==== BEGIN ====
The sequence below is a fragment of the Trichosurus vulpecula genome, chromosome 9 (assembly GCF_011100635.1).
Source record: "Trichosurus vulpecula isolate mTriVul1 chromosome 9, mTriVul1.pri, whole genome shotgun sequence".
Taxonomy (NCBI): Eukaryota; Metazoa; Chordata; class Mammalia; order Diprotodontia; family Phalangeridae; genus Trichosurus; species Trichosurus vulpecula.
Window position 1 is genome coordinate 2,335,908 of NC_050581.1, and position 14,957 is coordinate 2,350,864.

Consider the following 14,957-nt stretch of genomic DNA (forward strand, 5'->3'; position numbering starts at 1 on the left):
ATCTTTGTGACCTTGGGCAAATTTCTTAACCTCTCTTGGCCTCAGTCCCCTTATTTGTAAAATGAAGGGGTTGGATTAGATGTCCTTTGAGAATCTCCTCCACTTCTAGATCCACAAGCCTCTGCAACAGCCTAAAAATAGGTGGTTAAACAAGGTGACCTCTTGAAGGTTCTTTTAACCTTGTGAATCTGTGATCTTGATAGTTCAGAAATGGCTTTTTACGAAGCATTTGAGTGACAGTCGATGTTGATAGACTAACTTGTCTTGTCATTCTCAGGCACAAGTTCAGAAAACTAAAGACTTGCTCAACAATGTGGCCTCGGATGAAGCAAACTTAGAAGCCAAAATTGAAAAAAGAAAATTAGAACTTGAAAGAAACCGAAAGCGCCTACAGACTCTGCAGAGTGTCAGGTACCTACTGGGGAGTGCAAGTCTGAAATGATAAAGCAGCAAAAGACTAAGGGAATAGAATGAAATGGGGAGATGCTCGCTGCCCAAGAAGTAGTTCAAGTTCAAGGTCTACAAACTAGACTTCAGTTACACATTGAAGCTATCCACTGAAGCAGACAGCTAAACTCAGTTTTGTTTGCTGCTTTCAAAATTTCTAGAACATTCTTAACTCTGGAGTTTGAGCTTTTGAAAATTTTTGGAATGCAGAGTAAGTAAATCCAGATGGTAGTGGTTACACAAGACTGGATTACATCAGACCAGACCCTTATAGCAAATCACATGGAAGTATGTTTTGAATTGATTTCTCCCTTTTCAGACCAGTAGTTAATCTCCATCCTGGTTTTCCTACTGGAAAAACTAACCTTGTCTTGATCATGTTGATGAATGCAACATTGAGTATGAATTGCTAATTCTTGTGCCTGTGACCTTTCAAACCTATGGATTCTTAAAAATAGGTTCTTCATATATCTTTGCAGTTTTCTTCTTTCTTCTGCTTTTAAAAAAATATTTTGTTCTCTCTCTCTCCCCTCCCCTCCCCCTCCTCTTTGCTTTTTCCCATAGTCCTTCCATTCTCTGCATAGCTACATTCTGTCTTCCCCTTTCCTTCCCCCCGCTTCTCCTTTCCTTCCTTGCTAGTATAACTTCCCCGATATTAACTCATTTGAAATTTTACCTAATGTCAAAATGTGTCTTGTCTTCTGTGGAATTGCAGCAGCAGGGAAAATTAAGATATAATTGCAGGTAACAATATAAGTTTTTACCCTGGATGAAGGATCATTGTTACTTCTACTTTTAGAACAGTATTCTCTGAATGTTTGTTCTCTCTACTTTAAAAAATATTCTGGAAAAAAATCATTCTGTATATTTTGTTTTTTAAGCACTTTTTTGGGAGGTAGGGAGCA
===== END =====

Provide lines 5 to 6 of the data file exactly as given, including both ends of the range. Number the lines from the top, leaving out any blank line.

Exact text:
Consider the following 14,957-nt stretch of genomic DNA (forward strand, 5'->3'; position numbering starts at 1 on the left):
ATCTTTGTGACCTTGGGCAAATTTCTTAACCTCTCTTGGCCTCAGTCCCCTTATTTGTAAAATGAAGGGGTTGGATTAGATGTCCTTTGAGAATCTCCTCCACTTCTAGATCCACAAGCCTCTGCAACAGCCTAAAAATAGGTGGTTAAACAAGGTGACCTCTTGAAGGTTCTTTTAACCTTGTGAATCTGTGATCTTGATAGTTCAGAAATGGCTTTTTACGAAGCATTTGAGTGACAGTCGATGTTGATAGACTAACTTGTCTTGTCATTCTCAGGCACAAGTTCAGAAAACTAAAGACTTGCTCAACAATGTGGCCTCGGATGAAGCAAACTTAGAAGCCAAAATTGAAAAAAGAAAATTAGAACTTGAAAGAAACCGAAAGCGCCTACAGACTCTGCAGAGTGTCAGGTACCTACTGGGGAGTGCAAGTCTGAAATGATAAAGCAGCAAAAGACTAAGGGAATAGAATGAAATGGGGAGATGCTCGCTGCCCAAGAAGTAGTTCAAGTTCAAGGTCTACAAACTAGACTTCAGTTACACATTGAAGCTATCCACTGAAGCAGACAGCTAAACTCAGTTTTGTTTGCTGCTTTCAAAATTTCTAGAACATTCTTAACTCTGGAGTTTGAGCTTTTGAAAATTTTTGGAATGCAGAGTAAGTAAATCCAGATGGTAGTGGTTACACAAGACTGGATTACATCAGACCAGACCCTTATAGCAAATCACATGGAAGTATGTTTTGAATTGATTTCTCCCTTTTCAGACCAGTAGTTAATCTCCATCCTGGTTTTCCTACTGGAAAAACTAACCTTGTCTTGATCATGTTGATGAATGCAACATTGAGTATGAATTGCTAATTCTTGTGCCTGTGACCTTTCAAACCTATGGATTCTTAAAAATAGGTTCTTCATATATCTTTGCAGTTTTCTTCTTTCTTCTGCTTTTAAAAAAATATTTTGTTCTCTCTCTCTCCCCTCCCCTCCCCCTCCTCTTTGCTTTTTCCCATAGTCCTTCCATTCTCTGCATAGCTACATTCTGTCTTCCCCTTTCCTTCCCCCCGCTTCTCCTTTCCTTCCTTGCTAGTATAACTTCCCCGATATTAACTCATTTGAAATTTTACCTAATGTCAAAATGTGTCTTGTCTTCTGTGGAATTGCAGCAGCAGGGAAAATTAAGATATAATTGCAGGTAACAATATAAGTTTTTACCCTGGATGAAGGATCATTGTTACTTCTACTTTTAGAACAGTATTCTCTGAATGTTTGTTCTCTCTACTTTAAAAAATATTCTGGAAAAAAATCATTCTGTATATTTTGTTTTTTAAGCACTTTTTTGGGAGGTAGGGAGCA